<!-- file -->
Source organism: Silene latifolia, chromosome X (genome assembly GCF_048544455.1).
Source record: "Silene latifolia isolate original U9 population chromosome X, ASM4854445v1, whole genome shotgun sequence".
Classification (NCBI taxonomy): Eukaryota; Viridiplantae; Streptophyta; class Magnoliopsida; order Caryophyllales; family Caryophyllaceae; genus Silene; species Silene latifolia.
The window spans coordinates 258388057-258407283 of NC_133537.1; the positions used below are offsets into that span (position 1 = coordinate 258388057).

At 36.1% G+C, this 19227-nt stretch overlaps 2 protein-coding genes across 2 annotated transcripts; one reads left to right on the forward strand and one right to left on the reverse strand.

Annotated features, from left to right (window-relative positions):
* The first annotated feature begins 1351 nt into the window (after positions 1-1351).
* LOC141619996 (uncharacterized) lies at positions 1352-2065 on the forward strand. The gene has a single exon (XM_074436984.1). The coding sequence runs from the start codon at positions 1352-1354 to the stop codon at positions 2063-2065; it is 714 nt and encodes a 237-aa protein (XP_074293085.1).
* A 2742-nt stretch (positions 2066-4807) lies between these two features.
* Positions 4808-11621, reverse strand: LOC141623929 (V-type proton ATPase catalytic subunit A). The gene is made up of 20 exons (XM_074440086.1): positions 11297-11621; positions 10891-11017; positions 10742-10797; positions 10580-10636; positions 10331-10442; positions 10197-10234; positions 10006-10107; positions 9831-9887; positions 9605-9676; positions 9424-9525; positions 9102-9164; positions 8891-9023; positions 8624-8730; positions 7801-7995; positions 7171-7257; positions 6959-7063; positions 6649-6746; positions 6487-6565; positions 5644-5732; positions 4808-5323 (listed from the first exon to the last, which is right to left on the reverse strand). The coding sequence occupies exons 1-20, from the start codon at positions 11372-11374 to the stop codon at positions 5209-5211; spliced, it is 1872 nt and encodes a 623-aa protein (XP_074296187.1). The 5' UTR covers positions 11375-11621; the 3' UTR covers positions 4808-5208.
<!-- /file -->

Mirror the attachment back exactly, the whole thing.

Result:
Source organism: Silene latifolia, chromosome X (genome assembly GCF_048544455.1).
Source record: "Silene latifolia isolate original U9 population chromosome X, ASM4854445v1, whole genome shotgun sequence".
Classification (NCBI taxonomy): Eukaryota; Viridiplantae; Streptophyta; class Magnoliopsida; order Caryophyllales; family Caryophyllaceae; genus Silene; species Silene latifolia.
The window spans coordinates 258388057-258407283 of NC_133537.1; the positions used below are offsets into that span (position 1 = coordinate 258388057).

At 36.1% G+C, this 19227-nt stretch overlaps 2 protein-coding genes across 2 annotated transcripts; one reads left to right on the forward strand and one right to left on the reverse strand.

Annotated features, from left to right (window-relative positions):
* The first annotated feature begins 1351 nt into the window (after positions 1-1351).
* LOC141619996 (uncharacterized) lies at positions 1352-2065 on the forward strand. The gene has a single exon (XM_074436984.1). The coding sequence runs from the start codon at positions 1352-1354 to the stop codon at positions 2063-2065; it is 714 nt and encodes a 237-aa protein (XP_074293085.1).
* A 2742-nt stretch (positions 2066-4807) lies between these two features.
* Positions 4808-11621, reverse strand: LOC141623929 (V-type proton ATPase catalytic subunit A). The gene is made up of 20 exons (XM_074440086.1): positions 11297-11621; positions 10891-11017; positions 10742-10797; positions 10580-10636; positions 10331-10442; positions 10197-10234; positions 10006-10107; positions 9831-9887; positions 9605-9676; positions 9424-9525; positions 9102-9164; positions 8891-9023; positions 8624-8730; positions 7801-7995; positions 7171-7257; positions 6959-7063; positions 6649-6746; positions 6487-6565; positions 5644-5732; positions 4808-5323 (listed from the first exon to the last, which is right to left on the reverse strand). The coding sequence occupies exons 1-20, from the start codon at positions 11372-11374 to the stop codon at positions 5209-5211; spliced, it is 1872 nt and encodes a 623-aa protein (XP_074296187.1). The 5' UTR covers positions 11375-11621; the 3' UTR covers positions 4808-5208.